Berenson AM, Hawken TN, Fort DG, Money SR, Ramee SR, Sternbergh WC, Bazan HA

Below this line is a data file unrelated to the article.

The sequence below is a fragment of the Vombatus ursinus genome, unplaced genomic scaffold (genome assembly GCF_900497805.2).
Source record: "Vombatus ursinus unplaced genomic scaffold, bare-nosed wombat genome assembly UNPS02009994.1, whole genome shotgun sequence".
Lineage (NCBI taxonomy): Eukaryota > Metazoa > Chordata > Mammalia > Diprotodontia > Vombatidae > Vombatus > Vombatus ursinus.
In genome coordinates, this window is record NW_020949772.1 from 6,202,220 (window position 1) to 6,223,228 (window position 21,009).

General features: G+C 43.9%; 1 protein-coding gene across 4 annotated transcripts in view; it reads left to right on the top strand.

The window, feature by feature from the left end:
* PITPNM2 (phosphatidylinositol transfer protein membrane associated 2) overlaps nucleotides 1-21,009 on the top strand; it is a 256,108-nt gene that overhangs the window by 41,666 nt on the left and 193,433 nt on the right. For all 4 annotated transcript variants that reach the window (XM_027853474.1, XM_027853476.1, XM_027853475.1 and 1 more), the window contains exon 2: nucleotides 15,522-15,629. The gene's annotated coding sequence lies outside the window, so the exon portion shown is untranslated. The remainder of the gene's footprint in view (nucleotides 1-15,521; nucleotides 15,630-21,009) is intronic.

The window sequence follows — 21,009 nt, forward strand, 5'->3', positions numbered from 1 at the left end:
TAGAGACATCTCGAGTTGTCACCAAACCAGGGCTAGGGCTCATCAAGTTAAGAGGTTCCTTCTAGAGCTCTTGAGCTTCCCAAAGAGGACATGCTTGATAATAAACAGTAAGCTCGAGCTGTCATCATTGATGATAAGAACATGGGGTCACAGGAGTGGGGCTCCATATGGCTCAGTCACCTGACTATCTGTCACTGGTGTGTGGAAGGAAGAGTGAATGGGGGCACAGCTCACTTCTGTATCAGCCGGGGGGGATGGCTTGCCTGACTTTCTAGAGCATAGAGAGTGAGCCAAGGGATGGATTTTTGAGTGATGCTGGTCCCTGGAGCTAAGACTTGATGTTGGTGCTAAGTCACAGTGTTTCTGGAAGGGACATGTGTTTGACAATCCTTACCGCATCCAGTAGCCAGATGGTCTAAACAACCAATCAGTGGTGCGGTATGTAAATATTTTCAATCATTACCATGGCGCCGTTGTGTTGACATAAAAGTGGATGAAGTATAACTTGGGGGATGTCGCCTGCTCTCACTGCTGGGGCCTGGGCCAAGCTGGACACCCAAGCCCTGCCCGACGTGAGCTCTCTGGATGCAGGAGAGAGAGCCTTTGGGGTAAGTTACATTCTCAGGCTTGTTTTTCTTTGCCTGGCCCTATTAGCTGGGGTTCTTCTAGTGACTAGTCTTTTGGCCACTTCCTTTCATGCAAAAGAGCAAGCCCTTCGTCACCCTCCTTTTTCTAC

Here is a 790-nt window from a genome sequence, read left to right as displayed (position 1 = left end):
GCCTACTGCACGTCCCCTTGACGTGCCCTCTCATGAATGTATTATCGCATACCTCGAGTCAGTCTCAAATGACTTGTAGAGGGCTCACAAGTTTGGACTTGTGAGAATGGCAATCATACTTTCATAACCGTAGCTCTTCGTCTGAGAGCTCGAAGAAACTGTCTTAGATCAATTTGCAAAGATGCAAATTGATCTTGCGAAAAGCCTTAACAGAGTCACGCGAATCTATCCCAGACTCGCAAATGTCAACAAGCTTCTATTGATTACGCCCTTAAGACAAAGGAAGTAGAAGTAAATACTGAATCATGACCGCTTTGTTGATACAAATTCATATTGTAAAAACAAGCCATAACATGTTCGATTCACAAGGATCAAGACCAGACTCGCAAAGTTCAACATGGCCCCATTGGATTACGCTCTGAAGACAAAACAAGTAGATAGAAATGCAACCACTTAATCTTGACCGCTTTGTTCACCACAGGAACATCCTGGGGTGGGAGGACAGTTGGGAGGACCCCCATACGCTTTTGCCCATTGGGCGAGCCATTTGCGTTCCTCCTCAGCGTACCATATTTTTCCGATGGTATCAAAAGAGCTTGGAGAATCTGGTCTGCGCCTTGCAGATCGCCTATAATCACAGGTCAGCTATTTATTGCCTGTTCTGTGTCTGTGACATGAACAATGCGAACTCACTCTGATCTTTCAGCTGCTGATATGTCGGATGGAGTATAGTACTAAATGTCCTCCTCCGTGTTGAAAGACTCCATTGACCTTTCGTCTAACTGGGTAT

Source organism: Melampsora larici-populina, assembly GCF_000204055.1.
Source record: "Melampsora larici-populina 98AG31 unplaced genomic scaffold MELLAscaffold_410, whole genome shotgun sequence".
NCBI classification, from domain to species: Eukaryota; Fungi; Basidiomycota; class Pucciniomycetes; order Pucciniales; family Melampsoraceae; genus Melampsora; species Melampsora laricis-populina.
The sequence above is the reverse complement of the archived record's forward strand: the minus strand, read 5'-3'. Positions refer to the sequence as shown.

Objectives "Clopidogrel resistance," also defined as heightened platelet reactivity (HPR) while on clopidogrel therapy, may lead to a sub-optimal antiplatelet effect and a potential thrombotic event. There is limited literature addressing the prevalence of HPR in a large cohort of patients receiving either coronary or endovascular interventions. Methods In a large integrated healthcare system, patients with a P2Y12 reaction units (PRU) test were identified. HPR was defined as a PRU >= 200 during clopidogrel therapy. Vascular and coronary interventions were identified utilizing CPT codes, HPR prevalence was calculated, and Fischer's exact test was used to determine significance. Results From an initial cohort of 2,405,957 patients (October 2014 to January 2020), we identified 3301 patients with PRU tests administered. Of these, 1789 tests had a PRU >= 200 (HPR overall prevalence, 54%). We then identified 1195 patients who underwent either an endovascular or coronary procedure and had a PRU measurement. This corresponded to 935 coronary and 260 endovascular interventions. In the coronary cohort, the HPR prevalence was 54% (503/935). In the vascular cohort, the HPR prevalence was 53% (137/260); there was no difference between cohorts in HPR prevalence (p = 0.78). Conclusion "Clopidogrel resistance" or HPR was found to be present in nearly half of patients with cardiovascular disease undergoing intervention. Our data suggest HPR is more common in the cardiovascular patient population than previously appreciated. Evaluating patients for HPR is both inexpensive ($25) and rapid (< 10 min). Future randomized studies are warranted to determine whether HPR has a clinically detectable effect on revascularization outcomes.